Attendance at church services is not obligatory and, indeed, not a widespread habit. Membership, on the other hand, is assumed to be the norm and English bureaucratic forms with their inquiries about religion mirror the national attitude to the rest of Christendom with their query: "If not C of E, state, "other"."

The broader purpose of religion in England is to inculcate in the natives a system of morals and behaviour loosely seen as Christian but more specifically as English. Originally born out of the desperation of Henry VIII to get a divorce, the Church now officially holds marriage sacrosanct and may well have to reinvent itself if another monarch wishes to emulate its founder.

In English eyes, the Church is made for man and not the other way about. Holding fast to this belief, they are probably the most tolerant race on earth when it comes to the beliefs of others. Mosques, chapels, synagogues and temples abound in England and they cannot understand why the rest of the world feels so passionately about something which is, for them, essentially a diversion.

England is the country of Shakespeare, Milton, Byron and Beatrix Potter. The first is, by common consent, a hero of the human race, a Titan of literature against whom all other writers in the world over the past four hundred years have been measured. The second two are worthy names in most literate households. But the work of the fourth is best known to the English; for while the first three tended to write about people, Beatrix Potter wrote about animals and the English prefer animals and understand them better.

So it is that a mention of Peter Rabbit, Mrs Tiggy-Winkle and Jeremy Fisher elicit an immediate response from English audiences while the agonies of Hamlet, Coriolanus and Othello leave the better read of them intellectually stimulated but emotionally stone-cold.

Other nations may thrill to Henry V's call to arms at Agincourt or warm to Juliet's tearful pleas to her Romeo, but English audiences of all ages reach for the tissues on hearing how Jemima Puddleduck outwits the fox, adjusts her bonnet and escapes the cooking pot to live another sunny day.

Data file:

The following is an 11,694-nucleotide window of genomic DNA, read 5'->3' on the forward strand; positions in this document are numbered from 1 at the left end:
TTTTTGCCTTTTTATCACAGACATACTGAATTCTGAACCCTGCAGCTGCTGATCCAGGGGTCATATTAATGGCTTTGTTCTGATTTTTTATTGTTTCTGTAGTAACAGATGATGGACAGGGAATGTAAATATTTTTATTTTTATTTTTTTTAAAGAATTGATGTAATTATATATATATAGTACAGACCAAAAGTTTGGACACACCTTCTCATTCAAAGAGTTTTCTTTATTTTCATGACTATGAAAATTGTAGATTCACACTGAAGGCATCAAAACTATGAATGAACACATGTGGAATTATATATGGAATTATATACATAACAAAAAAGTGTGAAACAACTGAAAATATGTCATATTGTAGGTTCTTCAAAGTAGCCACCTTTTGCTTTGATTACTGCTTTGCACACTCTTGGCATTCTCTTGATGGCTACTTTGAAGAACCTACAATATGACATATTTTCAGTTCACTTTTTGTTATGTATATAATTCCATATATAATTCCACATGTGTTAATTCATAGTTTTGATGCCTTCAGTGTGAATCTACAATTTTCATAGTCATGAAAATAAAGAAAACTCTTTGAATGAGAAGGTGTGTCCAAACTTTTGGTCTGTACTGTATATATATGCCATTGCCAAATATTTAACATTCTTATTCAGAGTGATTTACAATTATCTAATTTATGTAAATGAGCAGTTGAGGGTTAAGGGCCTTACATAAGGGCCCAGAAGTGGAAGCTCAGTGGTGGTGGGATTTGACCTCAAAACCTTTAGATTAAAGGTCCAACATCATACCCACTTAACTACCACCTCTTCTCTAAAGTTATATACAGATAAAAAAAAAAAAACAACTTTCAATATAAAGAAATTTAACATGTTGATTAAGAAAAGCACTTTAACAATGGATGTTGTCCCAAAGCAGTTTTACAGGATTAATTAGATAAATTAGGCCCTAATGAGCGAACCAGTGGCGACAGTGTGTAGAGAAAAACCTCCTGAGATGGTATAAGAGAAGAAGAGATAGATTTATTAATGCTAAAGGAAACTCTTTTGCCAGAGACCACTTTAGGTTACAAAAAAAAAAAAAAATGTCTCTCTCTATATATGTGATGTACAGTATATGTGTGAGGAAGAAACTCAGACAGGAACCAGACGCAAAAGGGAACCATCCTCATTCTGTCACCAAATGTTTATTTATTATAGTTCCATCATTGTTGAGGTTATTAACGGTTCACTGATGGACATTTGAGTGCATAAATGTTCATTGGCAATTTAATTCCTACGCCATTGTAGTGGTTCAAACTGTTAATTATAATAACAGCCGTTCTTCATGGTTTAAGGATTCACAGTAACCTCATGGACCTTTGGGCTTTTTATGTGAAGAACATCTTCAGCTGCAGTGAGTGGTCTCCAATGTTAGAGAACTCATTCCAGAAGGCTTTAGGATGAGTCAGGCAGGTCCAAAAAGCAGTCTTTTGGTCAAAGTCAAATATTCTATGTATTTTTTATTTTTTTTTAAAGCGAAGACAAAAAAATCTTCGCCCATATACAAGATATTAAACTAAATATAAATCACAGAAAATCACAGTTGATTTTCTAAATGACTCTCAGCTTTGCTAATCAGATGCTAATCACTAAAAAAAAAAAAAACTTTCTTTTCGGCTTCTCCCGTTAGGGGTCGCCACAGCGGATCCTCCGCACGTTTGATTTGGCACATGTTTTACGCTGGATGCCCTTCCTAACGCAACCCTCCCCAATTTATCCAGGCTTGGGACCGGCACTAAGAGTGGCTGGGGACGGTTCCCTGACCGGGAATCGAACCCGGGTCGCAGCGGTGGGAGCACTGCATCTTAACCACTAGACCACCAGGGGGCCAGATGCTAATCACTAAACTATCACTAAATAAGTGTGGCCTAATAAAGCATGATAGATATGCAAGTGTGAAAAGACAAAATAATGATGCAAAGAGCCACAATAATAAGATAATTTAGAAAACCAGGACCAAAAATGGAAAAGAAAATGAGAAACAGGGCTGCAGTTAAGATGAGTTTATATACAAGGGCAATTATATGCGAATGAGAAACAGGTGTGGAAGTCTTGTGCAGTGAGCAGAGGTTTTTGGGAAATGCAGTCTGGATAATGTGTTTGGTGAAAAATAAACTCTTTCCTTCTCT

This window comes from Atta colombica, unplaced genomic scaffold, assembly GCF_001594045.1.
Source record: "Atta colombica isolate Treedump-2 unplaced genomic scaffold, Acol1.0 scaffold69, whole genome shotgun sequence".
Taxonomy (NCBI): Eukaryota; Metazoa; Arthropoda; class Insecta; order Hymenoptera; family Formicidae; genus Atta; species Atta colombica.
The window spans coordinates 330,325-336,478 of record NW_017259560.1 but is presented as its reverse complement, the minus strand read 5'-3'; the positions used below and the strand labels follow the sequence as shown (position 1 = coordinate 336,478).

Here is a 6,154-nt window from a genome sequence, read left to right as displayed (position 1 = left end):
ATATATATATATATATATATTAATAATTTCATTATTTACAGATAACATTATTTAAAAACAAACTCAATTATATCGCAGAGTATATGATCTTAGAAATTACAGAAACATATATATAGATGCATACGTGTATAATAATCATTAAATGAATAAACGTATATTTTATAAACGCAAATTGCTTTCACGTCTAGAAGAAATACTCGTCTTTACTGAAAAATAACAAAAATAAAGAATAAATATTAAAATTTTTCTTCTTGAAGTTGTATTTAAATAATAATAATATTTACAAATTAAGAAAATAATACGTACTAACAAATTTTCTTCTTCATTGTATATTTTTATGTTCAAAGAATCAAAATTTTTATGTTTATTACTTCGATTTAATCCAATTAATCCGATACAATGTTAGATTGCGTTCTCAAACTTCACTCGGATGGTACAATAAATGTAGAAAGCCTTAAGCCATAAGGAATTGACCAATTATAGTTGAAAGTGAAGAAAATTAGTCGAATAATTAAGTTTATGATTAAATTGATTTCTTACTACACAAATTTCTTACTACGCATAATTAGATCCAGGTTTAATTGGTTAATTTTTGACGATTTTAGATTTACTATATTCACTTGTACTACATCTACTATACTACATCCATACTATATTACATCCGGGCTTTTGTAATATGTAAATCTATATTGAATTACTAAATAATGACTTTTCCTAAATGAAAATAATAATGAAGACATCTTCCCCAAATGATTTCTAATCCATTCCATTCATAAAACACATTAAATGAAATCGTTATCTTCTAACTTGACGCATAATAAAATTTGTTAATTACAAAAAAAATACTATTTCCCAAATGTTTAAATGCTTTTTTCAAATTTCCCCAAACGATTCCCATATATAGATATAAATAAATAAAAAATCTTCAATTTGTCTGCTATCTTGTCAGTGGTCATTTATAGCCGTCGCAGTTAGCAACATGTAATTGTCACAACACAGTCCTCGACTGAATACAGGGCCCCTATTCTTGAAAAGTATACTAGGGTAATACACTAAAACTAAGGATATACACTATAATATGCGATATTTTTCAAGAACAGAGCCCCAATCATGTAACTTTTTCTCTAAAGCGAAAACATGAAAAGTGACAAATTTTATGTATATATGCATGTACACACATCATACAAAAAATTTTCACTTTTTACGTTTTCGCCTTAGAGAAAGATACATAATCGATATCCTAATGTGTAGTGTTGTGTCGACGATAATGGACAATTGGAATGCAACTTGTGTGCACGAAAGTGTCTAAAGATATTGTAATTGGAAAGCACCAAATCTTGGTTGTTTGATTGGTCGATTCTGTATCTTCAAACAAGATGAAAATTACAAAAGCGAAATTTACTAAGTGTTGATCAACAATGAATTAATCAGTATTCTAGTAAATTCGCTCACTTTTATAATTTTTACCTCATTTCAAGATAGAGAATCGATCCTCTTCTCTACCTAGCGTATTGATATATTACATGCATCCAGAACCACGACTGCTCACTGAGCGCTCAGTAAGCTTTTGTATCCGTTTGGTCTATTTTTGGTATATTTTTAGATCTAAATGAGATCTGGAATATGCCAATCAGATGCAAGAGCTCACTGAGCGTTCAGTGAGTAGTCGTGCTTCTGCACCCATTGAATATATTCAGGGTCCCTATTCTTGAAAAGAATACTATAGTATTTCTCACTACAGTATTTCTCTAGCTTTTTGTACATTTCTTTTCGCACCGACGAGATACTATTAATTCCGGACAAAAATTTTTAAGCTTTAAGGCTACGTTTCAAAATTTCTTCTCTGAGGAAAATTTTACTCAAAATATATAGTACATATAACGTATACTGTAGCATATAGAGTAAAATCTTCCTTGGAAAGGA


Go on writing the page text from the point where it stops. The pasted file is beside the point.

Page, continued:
Close on the heels of Beatrix Potter comes the sinister A.A. Milne, whose Winnie-The-Pooh - written by an adult for other adults but passed off as a children's book - is read by adults for the rest of their lives.

Paradise Lost, sadly deficient in the fauna department, stays firmly between its covers.

For the majority of English, watching television is their only real experience of a broader "culture".

English television, naturally, majors in sports coverage and titanic struggles occur between television companies to win exclusive rights to televise the most popular games. But even the English cannot quite live by sport alone. Pandering to the competitive nature of their audiences, broadcasters screen large numbers of quiz and games shows. In addition they produce a wealth of news and discussion programmes and the occasional original drama series. These are bulked out with a staggering number of imported and specially-created soap operas and mini-series, which are hugely popular. For the rest, it is old films of which the English never tire.

Programmes aimed at the more intellectual members of English society are screened late at night so as to cause the least inconvenience to the majority.

The Press
The average Frenchman travelling to work reads a novel, the English read newspapers. Their voracious appetite for printed news, gossip and scandal is unequalled and the English newspaper market has attracted entrepreneurs from all over the world who struggle to the death to obtain the proprietorship of one of the chunks of it.

Nobody really understands why. The press cannot hope to compete for immediacy of coverage with radio and television. Perhaps it is because the English prefer their news, like their climate - cold. Or perhaps it is because they secretly believe that anything viewed in retrospect is really more real.

The Arts
The English theatre today is mainly supported by block bookings for new productions of old musicals or for the latest Andrew Lloyd Webber spectacular. These the English will pay for. When Lloyd Webber meets Beatrix Potter, nobody will be able to get a seat.

With the cinema, things are a little more encouraging. Rumours of its total demise thirty years ago turned out to have been somewhat exaggerated, and even foreign films are seen by thousands in English cinemas every week. But then the English do love an "outing".